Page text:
A Writer’s Guide to Better Roleplaying: Developing Character at the Table.
While the article is really written from a player's perspective, I see this as a great article for every GM as well. If anything, I think it is more important for a GM to read this.
Normally I'd try to sum up the article before commenting on it, but the author (Rich Howard) provided an awesome bit of text at the end of the article doing exactly that:
Don’t let your character be static. Encourage other players’ stories as much as your own. Offer to become part of their narrative, let them become part of yours and find ways to merge your stories into an even larger epic.
If you let them, your continually evolving characters can take you to places you never could have imagined on your own.
In a nutshell the author is encouraging players to be more open about designing their characters with the group in mind. He offers a couple of suggestions that really hit home with me and I won't really expound upon them here (duh, read the article for yourself). One sentence hints at what I consider a requirement for my game that really helps: have a group chargen (character generation) session.
Now I've stated time and again my favorite game is HackMaster. It isn't for everyone and some people really dislike some of the stricter rules, like rolling 3d6 straight down the line for stats. Granted, with the newest edition there are some options after rolling, but for some haters that isn't enough. Of course at your table you don't have to follow the rules so strictly, but if your do there are benefits to selecting specific options during chargen.
Anyway, I'm not really typing this up to champion or defend my favorite game. My point is that I've seen time and again the benefits of rolling up characters as a group. Back in my HackMaster 4th edition tournament days, you really needed a group effort to roll up PCs because you wanted to make sure you had all the bases covered. This concept is still important today. Wow, the whole group decided to roll up Dwarven Fighters? Ok.......social encounters will be a bit rough and the only way you'll discover traps is setting them off, but you'll blaze a path through enemy troops until your unhealed wounds get in the way.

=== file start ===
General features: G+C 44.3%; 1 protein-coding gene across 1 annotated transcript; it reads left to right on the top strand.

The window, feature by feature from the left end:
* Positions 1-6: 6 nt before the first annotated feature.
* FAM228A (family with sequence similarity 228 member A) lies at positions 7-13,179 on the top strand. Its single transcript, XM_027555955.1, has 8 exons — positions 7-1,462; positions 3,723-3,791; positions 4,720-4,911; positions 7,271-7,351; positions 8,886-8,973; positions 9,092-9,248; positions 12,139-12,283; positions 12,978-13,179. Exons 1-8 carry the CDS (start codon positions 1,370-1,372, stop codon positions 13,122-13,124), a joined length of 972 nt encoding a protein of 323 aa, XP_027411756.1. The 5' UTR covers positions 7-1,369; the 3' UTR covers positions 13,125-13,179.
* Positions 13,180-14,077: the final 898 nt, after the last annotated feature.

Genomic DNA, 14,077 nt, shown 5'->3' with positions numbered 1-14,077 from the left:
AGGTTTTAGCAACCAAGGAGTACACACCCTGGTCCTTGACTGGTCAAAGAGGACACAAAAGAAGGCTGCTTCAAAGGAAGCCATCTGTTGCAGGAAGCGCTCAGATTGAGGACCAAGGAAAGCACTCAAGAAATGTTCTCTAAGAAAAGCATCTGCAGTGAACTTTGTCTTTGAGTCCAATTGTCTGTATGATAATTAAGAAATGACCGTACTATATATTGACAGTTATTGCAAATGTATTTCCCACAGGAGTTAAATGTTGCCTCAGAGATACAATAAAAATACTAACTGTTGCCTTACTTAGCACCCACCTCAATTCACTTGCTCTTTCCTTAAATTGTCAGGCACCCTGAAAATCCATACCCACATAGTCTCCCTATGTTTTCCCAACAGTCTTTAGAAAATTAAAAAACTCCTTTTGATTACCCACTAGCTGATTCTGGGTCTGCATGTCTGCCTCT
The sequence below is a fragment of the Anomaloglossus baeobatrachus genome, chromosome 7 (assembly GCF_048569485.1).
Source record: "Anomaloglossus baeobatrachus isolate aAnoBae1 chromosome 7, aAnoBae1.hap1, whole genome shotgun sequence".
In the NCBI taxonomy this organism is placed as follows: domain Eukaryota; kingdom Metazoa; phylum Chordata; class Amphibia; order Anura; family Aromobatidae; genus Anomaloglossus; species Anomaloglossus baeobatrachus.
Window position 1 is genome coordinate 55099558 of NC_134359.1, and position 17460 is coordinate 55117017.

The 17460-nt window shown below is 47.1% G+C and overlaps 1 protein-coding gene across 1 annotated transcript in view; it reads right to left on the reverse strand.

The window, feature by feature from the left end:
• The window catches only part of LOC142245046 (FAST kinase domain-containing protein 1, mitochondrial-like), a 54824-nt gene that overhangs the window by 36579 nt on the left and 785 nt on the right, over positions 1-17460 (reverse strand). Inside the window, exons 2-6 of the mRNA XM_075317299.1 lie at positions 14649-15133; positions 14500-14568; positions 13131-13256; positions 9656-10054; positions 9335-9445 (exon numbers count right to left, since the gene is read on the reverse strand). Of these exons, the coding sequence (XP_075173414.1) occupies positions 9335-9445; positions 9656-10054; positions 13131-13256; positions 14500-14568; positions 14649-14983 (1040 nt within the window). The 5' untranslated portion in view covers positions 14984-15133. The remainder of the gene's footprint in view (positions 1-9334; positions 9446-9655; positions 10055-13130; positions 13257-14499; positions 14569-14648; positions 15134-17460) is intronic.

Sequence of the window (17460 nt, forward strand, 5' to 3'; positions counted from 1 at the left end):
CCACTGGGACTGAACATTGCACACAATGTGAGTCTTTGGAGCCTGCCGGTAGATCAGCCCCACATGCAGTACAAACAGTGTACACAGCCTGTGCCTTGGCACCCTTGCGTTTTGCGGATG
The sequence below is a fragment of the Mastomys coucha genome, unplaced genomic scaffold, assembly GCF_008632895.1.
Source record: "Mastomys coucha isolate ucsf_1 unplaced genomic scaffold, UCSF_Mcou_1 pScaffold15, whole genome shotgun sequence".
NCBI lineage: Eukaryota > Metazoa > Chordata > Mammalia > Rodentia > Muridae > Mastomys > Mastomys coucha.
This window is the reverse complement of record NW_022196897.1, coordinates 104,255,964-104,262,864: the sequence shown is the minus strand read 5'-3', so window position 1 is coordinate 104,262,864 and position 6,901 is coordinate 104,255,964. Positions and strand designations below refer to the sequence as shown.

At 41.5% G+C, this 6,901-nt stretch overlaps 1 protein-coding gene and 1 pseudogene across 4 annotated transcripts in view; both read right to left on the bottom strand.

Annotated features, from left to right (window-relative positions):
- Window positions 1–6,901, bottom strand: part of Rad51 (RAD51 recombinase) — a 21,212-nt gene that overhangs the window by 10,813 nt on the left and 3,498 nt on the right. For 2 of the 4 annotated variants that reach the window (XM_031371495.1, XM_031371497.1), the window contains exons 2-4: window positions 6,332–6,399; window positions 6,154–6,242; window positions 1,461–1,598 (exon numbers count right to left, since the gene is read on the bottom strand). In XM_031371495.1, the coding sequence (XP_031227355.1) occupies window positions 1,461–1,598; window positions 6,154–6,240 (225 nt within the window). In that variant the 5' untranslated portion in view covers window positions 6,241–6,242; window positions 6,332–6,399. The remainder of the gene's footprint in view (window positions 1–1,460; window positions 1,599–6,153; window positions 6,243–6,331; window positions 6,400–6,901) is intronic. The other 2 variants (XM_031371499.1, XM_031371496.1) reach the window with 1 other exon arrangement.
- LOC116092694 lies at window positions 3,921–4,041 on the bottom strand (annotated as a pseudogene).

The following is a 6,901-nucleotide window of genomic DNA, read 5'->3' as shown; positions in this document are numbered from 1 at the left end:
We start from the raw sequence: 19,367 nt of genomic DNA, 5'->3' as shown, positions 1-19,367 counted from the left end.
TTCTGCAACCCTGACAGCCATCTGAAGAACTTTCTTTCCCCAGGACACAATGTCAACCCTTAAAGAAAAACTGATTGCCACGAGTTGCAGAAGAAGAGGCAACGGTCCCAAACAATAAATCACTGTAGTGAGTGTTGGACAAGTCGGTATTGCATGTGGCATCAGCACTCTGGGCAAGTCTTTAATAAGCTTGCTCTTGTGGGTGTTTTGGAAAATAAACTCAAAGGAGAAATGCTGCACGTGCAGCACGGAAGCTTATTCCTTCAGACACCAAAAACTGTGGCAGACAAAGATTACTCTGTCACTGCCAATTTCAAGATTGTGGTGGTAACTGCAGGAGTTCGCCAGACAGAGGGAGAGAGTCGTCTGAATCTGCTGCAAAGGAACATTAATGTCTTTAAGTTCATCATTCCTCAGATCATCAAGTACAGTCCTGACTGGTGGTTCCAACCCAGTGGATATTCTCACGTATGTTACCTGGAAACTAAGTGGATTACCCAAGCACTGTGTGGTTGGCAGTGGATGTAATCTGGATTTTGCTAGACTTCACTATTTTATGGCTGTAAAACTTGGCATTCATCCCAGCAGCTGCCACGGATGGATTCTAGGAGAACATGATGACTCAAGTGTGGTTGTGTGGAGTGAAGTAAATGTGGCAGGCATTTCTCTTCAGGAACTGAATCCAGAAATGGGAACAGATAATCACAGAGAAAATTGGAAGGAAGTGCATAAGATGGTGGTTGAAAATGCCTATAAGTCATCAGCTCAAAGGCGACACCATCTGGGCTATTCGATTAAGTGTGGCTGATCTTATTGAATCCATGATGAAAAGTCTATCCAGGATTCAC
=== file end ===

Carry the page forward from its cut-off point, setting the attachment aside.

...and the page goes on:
Sitting down to create characters as a group allows the GM to supervise the process (if that is important to you), allow players to advise and learn from each other, and to create a more cohesive group, if by no other way than by not accidentally creating PCs that will instantly be at each other's throats. As a GM I probably have already queried the group as to what type of campaign they want to participate in, come up with something I want to run (super important), and I have probably already come up with an idea or two.
While the players are creating their PCs and fleshing out the back-stories, I might get some additional ideas or tweaks to work in as I see fit. In my home group my wife's PC is a fighter and as part of her back-story her parents are retired Knights that operate a hop farm. That lead me to tweak the story in ways I never ever even considered. This has led to an unexpected BBG (Big Bad Guy), an easy way to introduce some NPCs, and a couple of potential adventure hooks. The other PCs, with seemingly innocent back-stories, have an even bigger potential.
A GM buddy of mine actually requires his group to sit down and create PCs together. Before the chargen session he sends out a questionnaire polling the group on everything to magic level of the campaign to how serious it will be and even if there is specific game world (or game world location) they want. One of his campaigns, because of the players input, ended up essentially being an Icelandic Saga. Another was set during the fall of Constantinople. One thing he does is require the chargen by the rules, but he allows players to swap characters in progress. If one player really wants to play a Mage, but has better stats for a Thief, that player can switch out the entire set of stats with another player who would rather play a Mage than a Thief. It is a minor thing, but still well within the strictest interpretation of the rules they play by.
Seeing the player flexibility and gaming suggestions by Rich in this article really struck me as a good idea and something that a GM should encourage at the table if for no other reason that it can benefit the player's enjoyment and make some things easier for the GM.